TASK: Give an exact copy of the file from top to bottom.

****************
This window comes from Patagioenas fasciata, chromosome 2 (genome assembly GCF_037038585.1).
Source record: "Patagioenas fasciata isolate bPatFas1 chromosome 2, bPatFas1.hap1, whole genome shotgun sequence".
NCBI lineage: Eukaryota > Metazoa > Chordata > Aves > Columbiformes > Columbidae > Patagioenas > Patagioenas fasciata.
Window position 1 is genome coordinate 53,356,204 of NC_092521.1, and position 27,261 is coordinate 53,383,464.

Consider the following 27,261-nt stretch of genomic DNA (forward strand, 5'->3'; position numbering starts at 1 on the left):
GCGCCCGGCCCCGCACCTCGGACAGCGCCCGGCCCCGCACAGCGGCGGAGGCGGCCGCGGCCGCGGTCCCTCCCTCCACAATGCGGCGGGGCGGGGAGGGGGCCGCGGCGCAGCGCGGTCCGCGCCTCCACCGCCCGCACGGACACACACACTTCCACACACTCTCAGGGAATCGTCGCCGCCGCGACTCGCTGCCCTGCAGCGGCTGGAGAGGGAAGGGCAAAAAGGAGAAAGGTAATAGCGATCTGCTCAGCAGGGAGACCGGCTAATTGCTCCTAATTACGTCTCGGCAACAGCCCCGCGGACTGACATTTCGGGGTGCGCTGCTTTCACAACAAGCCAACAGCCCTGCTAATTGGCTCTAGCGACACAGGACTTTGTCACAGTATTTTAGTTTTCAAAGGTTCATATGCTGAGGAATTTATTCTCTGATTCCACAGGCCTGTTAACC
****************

This window comes from Patagioenas fasciata, chromosome 2 (genome assembly GCF_037038585.1).
Source record: "Patagioenas fasciata isolate bPatFas1 chromosome 2, bPatFas1.hap1, whole genome shotgun sequence".
NCBI lineage: Eukaryota > Metazoa > Chordata > Aves > Columbiformes > Columbidae > Patagioenas > Patagioenas fasciata.
Window position 1 is genome coordinate 53,356,204 of NC_092521.1, and position 27,261 is coordinate 53,383,464.

Consider the following 27,261-nt stretch of genomic DNA (forward strand, 5'->3'; position numbering starts at 1 on the left):
GCGCCCGGCCCCGCACCTCGGACAGCGCCCGGCCCCGCACAGCGGCGGAGGCGGCCGCGGCCGCGGTCCCTCCCTCCACAATGCGGCGGGGCGGGGAGGGGGCCGCGGCGCAGCGCGGTCCGCGCCTCCACCGCCCGCACGGACACACACACTTCCACACACTCTCAGGGAATCGTCGCCGCCGCGACTCGCTGCCCTGCAGCGGCTGGAGAGGGAAGGGCAAAAAGGAGAAAGGTAATAGCGATCTGCTCAGCAGGGAGACCGGCTAATTGCTCCTAATTACGTCTCGGCAACAGCCCCGCGGACTGACATTTCGGGGTGCGCTGCTTTCACAACAAGCCAACAGCCCTGCTAATTGGCTCTAGCGACACAGGACTTTGTCACAGTATTTTAGTTTTCAAAGGTTCATATGCTGAGGAATTTATTCTCTGATTCCACAGGCCTGTTAACC